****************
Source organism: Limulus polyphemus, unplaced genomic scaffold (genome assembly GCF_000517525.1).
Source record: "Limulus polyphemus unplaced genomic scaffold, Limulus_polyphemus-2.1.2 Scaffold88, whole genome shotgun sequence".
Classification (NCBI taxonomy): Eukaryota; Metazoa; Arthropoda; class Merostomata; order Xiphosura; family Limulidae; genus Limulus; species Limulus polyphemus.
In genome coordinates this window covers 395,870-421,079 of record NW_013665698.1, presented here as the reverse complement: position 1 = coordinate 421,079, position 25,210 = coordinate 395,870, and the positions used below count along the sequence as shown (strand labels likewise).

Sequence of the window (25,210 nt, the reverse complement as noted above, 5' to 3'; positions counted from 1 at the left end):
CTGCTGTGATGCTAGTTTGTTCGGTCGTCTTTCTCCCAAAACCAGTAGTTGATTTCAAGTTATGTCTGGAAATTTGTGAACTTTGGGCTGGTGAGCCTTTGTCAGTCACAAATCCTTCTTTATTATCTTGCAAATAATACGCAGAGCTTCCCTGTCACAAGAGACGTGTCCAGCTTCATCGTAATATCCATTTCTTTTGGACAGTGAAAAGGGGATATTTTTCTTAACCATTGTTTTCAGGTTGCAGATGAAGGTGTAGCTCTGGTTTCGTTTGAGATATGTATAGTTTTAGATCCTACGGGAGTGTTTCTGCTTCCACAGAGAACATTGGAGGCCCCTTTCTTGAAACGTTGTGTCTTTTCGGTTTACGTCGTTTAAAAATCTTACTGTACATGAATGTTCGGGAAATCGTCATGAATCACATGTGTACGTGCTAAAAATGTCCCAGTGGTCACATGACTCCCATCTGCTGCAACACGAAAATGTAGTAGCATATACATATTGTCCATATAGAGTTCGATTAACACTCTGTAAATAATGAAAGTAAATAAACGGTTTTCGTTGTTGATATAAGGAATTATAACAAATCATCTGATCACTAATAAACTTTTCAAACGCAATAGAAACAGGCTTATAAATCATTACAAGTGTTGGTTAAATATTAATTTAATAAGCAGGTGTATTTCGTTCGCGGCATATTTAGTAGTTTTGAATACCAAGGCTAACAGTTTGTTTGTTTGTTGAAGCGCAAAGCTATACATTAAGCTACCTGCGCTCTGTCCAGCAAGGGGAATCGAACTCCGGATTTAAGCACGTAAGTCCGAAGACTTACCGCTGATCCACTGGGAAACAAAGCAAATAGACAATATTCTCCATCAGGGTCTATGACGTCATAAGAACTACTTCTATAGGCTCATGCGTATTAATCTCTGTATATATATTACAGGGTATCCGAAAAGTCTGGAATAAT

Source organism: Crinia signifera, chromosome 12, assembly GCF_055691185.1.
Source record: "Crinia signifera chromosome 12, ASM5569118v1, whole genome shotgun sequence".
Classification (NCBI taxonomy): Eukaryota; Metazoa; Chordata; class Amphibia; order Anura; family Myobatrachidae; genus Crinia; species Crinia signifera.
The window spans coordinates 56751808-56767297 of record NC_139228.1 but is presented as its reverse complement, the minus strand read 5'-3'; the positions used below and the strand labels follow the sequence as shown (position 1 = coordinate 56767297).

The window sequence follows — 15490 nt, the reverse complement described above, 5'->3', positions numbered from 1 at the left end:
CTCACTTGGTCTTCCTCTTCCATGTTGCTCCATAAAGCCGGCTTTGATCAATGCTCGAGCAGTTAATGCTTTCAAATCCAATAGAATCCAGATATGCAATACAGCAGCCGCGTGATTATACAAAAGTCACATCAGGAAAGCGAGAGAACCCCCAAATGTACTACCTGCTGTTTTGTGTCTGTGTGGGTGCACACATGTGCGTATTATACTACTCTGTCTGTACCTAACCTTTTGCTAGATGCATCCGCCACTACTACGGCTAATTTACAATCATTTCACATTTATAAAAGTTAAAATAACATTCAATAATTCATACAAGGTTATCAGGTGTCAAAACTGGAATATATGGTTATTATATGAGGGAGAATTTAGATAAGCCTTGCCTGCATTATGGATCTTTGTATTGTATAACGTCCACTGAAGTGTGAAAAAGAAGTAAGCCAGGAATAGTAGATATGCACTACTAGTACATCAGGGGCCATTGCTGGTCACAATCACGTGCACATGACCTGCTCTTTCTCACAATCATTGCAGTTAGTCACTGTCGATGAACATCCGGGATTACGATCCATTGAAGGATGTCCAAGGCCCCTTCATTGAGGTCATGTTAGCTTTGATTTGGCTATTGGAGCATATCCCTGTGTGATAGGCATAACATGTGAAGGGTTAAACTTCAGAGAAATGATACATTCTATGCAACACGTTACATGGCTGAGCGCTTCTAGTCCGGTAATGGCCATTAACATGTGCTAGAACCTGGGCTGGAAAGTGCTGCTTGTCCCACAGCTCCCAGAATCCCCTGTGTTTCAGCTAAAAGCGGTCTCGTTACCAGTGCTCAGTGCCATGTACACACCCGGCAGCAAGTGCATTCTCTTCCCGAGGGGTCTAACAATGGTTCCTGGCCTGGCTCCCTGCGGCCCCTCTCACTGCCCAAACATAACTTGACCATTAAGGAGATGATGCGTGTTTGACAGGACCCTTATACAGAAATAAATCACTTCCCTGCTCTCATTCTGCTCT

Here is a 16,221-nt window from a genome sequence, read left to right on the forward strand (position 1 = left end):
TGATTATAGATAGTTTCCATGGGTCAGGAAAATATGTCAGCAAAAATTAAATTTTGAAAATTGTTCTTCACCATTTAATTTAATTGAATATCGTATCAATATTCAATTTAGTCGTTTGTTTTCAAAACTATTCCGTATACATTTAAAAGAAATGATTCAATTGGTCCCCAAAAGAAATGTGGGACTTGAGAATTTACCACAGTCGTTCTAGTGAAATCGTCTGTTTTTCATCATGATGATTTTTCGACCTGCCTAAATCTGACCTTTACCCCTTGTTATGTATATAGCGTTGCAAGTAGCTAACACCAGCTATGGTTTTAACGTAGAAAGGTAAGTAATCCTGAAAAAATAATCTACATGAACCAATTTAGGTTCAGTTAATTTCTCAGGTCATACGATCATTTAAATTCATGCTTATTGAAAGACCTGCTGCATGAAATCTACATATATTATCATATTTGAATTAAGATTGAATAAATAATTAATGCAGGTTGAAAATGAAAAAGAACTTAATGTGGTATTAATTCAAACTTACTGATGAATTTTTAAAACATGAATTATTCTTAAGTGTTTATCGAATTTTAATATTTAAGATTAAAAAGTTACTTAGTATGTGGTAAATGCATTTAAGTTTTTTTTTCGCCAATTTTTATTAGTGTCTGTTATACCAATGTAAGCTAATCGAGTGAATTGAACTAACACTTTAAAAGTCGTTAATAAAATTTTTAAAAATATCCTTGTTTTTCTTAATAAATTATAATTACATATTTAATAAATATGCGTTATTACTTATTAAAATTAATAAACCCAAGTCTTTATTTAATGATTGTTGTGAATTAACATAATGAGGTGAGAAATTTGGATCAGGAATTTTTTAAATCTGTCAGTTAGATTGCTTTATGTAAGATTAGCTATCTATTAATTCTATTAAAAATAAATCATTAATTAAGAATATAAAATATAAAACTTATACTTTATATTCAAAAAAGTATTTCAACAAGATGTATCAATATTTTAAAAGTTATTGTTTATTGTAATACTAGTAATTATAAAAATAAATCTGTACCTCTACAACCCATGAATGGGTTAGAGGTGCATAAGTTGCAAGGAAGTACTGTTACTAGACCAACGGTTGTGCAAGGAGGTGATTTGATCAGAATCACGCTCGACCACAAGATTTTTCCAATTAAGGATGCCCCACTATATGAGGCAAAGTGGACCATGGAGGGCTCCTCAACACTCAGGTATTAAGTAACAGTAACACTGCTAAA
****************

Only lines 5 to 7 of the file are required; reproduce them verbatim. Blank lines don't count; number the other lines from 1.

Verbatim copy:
Sequence of the window (25,210 nt, the reverse complement as noted above, 5' to 3'; positions counted from 1 at the left end):
CTGCTGTGATGCTAGTTTGTTCGGTCGTCTTTCTCCCAAAACCAGTAGTTGATTTCAAGTTATGTCTGGAAATTTGTGAACTTTGGGCTGGTGAGCCTTTGTCAGTCACAAATCCTTCTTTATTATCTTGCAAATAATACGCAGAGCTTCCCTGTCACAAGAGACGTGTCCAGCTTCATCGTAATATCCATTTCTTTTGGACAGTGAAAAGGGGATATTTTTCTTAACCATTGTTTTCAGGTTGCAGATGAAGGTGTAGCTCTGGTTTCGTTTGAGATATGTATAGTTTTAGATCCTACGGGAGTGTTTCTGCTTCCACAGAGAACATTGGAGGCCCCTTTCTTGAAACGTTGTGTCTTTTCGGTTTACGTCGTTTAAAAATCTTACTGTACATGAATGTTCGGGAAATCGTCATGAATCACATGTGTACGTGCTAAAAATGTCCCAGTGGTCACATGACTCCCATCTGCTGCAACACGAAAATGTAGTAGCATATACATATTGTCCATATAGAGTTCGATTAACACTCTGTAAATAATGAAAGTAAATAAACGGTTTTCGTTGTTGATATAAGGAATTATAACAAATCATCTGATCACTAATAAACTTTTCAAACGCAATAGAAACAGGCTTATAAATCATTACAAGTGTTGGTTAAATATTAATTTAATAAGCAGGTGTATTTCGTTCGCGGCATATTTAGTAGTTTTGAATACCAAGGCTAACAGTTTGTTTGTTTGTTGAAGCGCAAAGCTATACATTAAGCTACCTGCGCTCTGTCCAGCAAGGGGAATCGAACTCCGGATTTAAGCACGTAAGTCCGAAGACTTACCGCTGATCCACTGGGAAACAAAGCAAATAGACAATATTCTCCATCAGGGTCTATGACGTCATAAGAACTACTTCTATAGGCTCATGCGTATTAATCTCTGTATATATATTACAGGGTATCCGAAAAGTCTGGAATAAT

Source organism: Crinia signifera, chromosome 12, assembly GCF_055691185.1.